The ratio of the monomers with the ion exchange groups to other monomers that make up the polymer determines the acidity of the polymer, that is the equivalents of base, such as sodium hydroxide, that will be neutralized by one gram of polymer. It is convenient to describe and compare the polymers in terms of their “ion exchange ratio” or “IXR”. This is defined as the number of carbon atoms in the polymer backbone in relation to the number of cation exchange groups. A wide range of IXR values for the polymer is possible. Typically, however, the IXR range used for is from about 7 to about 33. For perfluorinated polymers of the type described above, the cation exchange capacity of a polymer is often expressed in terms of equivalent weight (EW). For the purposes of this application, equivalent weight (EW) is defined to be the weight of the polymer in acid form required to neutralize one equivalent of NaOH. In the case of a sulfonate polymer where the polymer comprises a perfluorocarbon backbone and the side chain is —O—CF2—CF(CF3)—O—CF2—CF2—SO3H, the equivalent weight range which corresponds to an IXR of about 7 to about 33 is about 700 EW to about 2000 EW. IXR for this polymer can be related to equivalent weight using the following formula: 50 IXR+344 =EW. While generally the same IXR range is used for sulfonate polymers disclosed in U.S. Pat. Nos. 4,358,545 and 4,940,525, the equivalent weight is somewhat lower because of the lower molecular weight of the monomer unit containing the cation exchange group. For the IXR range of about 7 to about 33, the corresponding equivalent weight range is about 500 EW to about 1800 EW. IXR for this polymer can be related to equivalent weight using the following formula: 50 IXR+178 =EW.
IXR is used in this application to describe either hydrolyzed polymer which contains ion exchange groups or unhydrolyzed polymer which contains precursor groups which will subsequently be converted to the acidic form during the manufacture of the catalyst.
For the purposes of this invention it is generally desirable to have as much acidity, that is, as low an IXR, as possible consistent with having physical properties of the polymer that are suitable to the application. As acidity increases, polymer melting or softening point and physical properties such as tensile strength and modulus decrease. The optimum balance between acidity and these properties depends upon the temperatures at which desulfurization is conducted and the physical form of the catalyst.
It is desirable that the acidic organic polymer not be wet with water or other solvents that can solvate the hydrogen ion and reduce its activity. The acidic organic polymer can be dried before use. Exposure at 100-150° C. for 2-8 hours in a drying oven is adequate. If provision is made for removal of water during desulfurization, incompletely dry acidic organic polymer will improve in activity as the water is removed.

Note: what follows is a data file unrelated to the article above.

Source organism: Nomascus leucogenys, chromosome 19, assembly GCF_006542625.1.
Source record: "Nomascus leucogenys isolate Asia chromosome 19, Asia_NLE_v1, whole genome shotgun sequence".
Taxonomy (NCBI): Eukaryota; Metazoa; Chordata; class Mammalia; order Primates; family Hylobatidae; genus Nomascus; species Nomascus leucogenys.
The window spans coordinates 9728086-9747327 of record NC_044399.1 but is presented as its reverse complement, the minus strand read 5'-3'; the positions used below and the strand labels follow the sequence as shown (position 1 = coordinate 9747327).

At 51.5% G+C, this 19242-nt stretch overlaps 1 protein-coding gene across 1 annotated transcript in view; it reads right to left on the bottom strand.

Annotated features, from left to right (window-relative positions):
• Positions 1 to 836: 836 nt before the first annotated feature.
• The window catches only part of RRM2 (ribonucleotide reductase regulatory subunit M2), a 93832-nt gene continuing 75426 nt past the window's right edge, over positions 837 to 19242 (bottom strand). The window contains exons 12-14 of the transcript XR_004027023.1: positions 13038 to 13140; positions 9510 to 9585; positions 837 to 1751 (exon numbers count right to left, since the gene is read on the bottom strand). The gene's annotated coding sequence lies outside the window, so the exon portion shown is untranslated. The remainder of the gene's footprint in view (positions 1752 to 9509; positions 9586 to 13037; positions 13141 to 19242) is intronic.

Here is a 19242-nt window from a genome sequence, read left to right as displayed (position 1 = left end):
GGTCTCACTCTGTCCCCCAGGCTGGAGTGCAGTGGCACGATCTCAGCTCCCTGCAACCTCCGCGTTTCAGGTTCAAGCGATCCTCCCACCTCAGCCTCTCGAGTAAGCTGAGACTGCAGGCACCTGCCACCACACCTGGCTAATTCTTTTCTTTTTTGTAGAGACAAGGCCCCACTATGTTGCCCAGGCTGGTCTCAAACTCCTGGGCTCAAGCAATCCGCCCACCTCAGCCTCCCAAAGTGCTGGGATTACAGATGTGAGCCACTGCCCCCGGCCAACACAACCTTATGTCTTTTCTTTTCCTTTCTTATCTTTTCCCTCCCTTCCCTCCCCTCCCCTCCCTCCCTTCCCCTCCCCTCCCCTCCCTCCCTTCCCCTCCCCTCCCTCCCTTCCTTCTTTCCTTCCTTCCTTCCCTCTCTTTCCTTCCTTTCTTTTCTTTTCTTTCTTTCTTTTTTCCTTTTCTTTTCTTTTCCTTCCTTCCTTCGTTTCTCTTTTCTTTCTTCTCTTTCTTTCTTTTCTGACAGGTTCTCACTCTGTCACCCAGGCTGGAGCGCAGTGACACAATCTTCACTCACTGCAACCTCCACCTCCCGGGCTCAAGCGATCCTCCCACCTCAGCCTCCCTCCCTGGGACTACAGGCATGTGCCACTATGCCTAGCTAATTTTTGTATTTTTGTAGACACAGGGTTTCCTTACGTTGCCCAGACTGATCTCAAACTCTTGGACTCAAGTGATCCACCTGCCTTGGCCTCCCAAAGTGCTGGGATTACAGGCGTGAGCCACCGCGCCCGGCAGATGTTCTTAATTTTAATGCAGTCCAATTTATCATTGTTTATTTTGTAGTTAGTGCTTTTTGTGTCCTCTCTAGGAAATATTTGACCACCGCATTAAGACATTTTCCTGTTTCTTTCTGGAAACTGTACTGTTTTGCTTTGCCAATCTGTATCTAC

The physical form of the acidic organic polymer affects the efficiency of the desulfurization, efficiency being defined here as the rate or completeness of desulfurization per unit mass of acidic organic polymer. The acidic organic polymer is not soluble in the feedstocks being desulfurized so the contact of the feedstock with the acidic organic polymer is characteristic of two-phase systems. Therefore it is desirable to have acidic organic polymer of as high a surface area as is practical considering the character of the process equipment. High surface area can be achieved by finely dividing the acidic organic polymer, as by grinding, especially cryogenic grinding. Preferably, the surface area is at least about 0.01 m2/g. More preferably, the surface area is at least about 0.1 m2/g. For most uses surface area should not exceed 10 m2/g.
Perfluorosulfonic acid polymer in particulate form is suitable for desulfurization. Such polymer is available commercially from E.I. du Pont de Nemours and Company in pellets of perfluorinated sulfonic acid polymer having a size of about 3 to about 4 mm. However, reaction rates with such particle size are typically lower than are desirable for most applications. Efficiency, as measured by increased rate of desulfurization, can be enhanced by reducing the size of the particles. Cryogenic grinding is one way to accomplish size reduction. A preferable size is less than about 450 μm. Still more preferable is less than about 150 μm in size. Most preferable is about 100 μm to about 1 μm in size.
Acidic organic polymer may also be used in the form of porous microcomposites comprising perfluorinated ion-exchange polymer entrapped within and highly dispersed throughout a network of silica. U.S. Pat. No. 5,824,622 discloses porous microcomposites which are useful in the practice of the present invention. During the treatment of hydrocarbon streams containing organic sulfur compounds, these porous microcomposites adsorb or absorb some of the organic sulfur compounds.
Another preferred form of high surface area acidic organic polymer is porous acidic organic polymer, preferably highly fluorinated acidic polymer, having a surface area of about 0.01 m2/g to about 5 m2/g and is substantially free of pores having a size of about 1.7 nm to 300 nm. Preferably, the porous catalyst contains at least about 90% by weight of highly fluorinated acid polymer. Most preferably, the polymer is perfluorosulfonic acid polymer. Since the porous polymer provides high surface area, the particles can be large, i.e, up to 50 mm, if desired. Porous acidic organic polymer of this type combines the virtues of high surface area with the easy handling, including filling, charging, filtering, and cleaning, of large particle catalysts.